So-called president

Trump is raging on Twitter, but the restraining order is being heeded all the same.

The Department of Homeland Security said Saturday that it had suspended “any and all actions” related to President Trump’s travel ban on immigrants from seven mostly Muslim countries and his halt on refugees coming into the U.S.

The move came after a federal judge in Seattle issued a temporary restraining order against the major parts of Trump’s executive order, effective nationwide, in response to a lawsuit filed by the states of Washington and Minnesota.

“DHS personnel will resume inspection of travelers in accordance with standard policy and procedure,” the department’s statement said.

The State Department, which had “provisionally revoked” 60,000 visas since the president signed his Jan. 27 order, said Saturday that it had started re-accepting those visas from people in the countries affected.

Trump would like to fire them all, but he can’t.

Trump’s White House has said it will ask for an emergency stay of the judge’s order, and argued that the president’s actions were lawful.

“The opinion of this so-called judge, which essentially takes law-enforcement away from our country, is ridiculous and will be overturned!” Trump said amid a series of early morning tweets.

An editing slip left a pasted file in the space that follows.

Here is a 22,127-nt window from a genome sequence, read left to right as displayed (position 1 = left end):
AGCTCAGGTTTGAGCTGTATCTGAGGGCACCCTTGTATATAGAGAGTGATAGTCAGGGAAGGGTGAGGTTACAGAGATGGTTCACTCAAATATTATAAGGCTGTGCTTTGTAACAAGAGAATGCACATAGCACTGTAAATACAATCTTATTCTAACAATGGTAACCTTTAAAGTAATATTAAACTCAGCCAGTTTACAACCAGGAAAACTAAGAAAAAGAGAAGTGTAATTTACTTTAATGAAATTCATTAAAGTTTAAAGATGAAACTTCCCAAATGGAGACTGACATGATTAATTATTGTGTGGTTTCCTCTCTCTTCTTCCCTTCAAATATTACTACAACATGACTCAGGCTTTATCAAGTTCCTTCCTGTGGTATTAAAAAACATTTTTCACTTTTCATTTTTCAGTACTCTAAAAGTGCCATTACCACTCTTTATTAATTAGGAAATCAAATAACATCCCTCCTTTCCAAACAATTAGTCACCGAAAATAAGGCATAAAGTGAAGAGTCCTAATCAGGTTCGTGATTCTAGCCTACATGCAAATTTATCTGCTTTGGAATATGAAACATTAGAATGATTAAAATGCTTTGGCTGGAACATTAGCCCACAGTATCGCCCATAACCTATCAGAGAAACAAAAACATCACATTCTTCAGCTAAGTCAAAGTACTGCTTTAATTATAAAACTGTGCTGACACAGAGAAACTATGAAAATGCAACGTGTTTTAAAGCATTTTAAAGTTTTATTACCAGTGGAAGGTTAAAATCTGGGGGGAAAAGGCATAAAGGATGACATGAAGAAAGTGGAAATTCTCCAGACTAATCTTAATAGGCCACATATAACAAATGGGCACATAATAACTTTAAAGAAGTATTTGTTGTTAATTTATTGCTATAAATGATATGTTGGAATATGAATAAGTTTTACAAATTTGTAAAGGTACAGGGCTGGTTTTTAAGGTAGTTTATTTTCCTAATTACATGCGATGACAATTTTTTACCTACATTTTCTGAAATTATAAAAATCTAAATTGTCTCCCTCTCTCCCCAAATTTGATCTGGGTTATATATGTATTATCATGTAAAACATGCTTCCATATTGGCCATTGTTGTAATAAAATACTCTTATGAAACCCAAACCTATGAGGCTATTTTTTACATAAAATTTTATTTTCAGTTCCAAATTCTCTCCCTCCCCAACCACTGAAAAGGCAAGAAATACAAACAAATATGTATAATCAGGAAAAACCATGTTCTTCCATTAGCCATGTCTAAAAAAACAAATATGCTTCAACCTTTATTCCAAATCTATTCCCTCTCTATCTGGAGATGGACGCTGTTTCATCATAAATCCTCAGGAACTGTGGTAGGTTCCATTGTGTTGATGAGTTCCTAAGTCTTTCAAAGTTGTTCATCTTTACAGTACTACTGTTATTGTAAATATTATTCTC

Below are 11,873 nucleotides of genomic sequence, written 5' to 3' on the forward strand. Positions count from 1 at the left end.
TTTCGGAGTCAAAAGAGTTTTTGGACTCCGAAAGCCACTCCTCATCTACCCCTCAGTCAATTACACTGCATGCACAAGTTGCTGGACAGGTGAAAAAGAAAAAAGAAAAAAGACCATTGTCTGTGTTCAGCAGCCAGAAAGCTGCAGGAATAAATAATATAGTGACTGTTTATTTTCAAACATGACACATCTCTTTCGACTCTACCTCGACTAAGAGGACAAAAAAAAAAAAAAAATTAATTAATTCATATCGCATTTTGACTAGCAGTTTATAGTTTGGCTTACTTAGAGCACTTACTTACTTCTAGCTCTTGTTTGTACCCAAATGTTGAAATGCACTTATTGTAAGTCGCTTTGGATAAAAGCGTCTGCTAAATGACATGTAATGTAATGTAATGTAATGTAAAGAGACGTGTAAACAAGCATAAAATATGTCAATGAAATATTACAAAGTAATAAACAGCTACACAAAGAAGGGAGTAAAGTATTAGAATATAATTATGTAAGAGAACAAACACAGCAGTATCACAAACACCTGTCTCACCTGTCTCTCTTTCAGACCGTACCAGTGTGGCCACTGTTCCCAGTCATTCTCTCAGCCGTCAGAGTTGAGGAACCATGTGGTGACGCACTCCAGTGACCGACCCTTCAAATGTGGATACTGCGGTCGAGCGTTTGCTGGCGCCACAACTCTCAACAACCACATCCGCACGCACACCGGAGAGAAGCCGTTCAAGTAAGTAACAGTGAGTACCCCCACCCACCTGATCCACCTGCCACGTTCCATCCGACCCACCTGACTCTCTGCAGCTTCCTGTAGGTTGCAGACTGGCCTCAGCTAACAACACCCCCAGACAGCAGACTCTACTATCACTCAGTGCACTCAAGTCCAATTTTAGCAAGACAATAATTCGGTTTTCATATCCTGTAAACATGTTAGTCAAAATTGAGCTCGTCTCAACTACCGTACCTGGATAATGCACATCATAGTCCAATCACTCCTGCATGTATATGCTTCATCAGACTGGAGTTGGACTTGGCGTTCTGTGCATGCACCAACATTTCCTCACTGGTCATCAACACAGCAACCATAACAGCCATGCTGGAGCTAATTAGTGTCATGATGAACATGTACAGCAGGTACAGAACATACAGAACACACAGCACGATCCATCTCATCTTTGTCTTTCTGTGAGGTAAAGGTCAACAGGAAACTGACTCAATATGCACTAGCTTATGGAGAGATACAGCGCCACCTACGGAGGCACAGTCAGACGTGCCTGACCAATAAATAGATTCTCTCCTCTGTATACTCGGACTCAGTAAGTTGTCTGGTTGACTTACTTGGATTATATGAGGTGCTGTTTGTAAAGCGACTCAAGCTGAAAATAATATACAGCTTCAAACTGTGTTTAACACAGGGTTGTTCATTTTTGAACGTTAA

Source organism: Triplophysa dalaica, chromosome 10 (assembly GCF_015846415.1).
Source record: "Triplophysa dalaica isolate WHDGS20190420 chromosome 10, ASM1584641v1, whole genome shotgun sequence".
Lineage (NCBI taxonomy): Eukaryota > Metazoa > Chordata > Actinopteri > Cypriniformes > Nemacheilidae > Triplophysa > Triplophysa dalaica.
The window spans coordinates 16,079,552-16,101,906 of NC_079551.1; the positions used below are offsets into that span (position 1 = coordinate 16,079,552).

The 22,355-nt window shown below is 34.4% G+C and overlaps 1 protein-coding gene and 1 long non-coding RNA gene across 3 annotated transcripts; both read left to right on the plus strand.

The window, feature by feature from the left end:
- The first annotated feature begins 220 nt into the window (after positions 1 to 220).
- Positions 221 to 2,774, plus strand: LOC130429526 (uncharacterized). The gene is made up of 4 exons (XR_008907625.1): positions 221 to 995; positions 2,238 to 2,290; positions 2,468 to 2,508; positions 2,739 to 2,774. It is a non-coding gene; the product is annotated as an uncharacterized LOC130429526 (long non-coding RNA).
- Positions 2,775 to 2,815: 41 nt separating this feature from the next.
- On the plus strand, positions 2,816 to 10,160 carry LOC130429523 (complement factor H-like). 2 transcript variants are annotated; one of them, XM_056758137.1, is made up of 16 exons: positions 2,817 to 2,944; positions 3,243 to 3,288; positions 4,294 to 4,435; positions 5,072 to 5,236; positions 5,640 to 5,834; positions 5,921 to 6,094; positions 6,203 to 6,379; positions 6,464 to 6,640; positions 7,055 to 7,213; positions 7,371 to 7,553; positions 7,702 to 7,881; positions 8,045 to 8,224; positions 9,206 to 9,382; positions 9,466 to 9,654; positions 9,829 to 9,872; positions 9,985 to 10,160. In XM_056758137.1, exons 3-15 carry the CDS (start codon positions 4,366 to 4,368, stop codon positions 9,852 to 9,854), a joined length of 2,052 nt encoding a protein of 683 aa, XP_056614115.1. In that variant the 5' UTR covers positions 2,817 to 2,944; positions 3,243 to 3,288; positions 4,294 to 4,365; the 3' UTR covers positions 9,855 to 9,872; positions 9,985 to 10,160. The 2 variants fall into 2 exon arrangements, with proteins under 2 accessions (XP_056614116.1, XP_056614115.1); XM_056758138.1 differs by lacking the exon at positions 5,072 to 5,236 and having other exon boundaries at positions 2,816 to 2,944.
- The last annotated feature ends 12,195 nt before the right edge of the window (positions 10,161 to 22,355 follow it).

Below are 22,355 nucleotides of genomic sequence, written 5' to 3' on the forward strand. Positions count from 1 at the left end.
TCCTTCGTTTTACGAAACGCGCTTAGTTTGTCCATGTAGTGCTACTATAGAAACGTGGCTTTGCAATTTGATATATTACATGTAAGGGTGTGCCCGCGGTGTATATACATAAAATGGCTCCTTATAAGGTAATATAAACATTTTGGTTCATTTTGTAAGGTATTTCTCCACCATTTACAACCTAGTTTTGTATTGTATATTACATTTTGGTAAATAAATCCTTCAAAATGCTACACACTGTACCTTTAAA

He did say that. It’s mind-blowing that the head of state could say such a thing. It’s mind blowing that the head of state thinks there’s such a thing as “the country,” which owns a thing called “law-enforcement” which is separate from and in opposition to judges. It’s mind blowing that the head of state thinks judges are some kind of aliens who steal “law-enforcement” from “the country.” It’s mind blowing that the head of state considers it appropriate to go on Twitter and disparage the authenticity of a federal judge.

Legal experts said the U.S. 9th Circuit Court of Appeals, which would review any request from the White House for a stay, may not be friendly to it.

“The 9th Circuit has a group of three judges who sit together all month hearing any motions that get filed …. The motions panel looks like a very good panel for the plaintiffs, but we’ll see what happens,” said Margo Schlanger, a law professor at the University of Michigan who served as the head of civil rights for the Department of Homeland Security under President Obama.

Schlanger predicted a long court battle that could end up in the U.S. Supreme Court. Already, several federal courts have issued emergency stays against portions of the executive order as dozens of lawsuits proceed against it.

Trump will have a lot of judges to Twitter-rage at.

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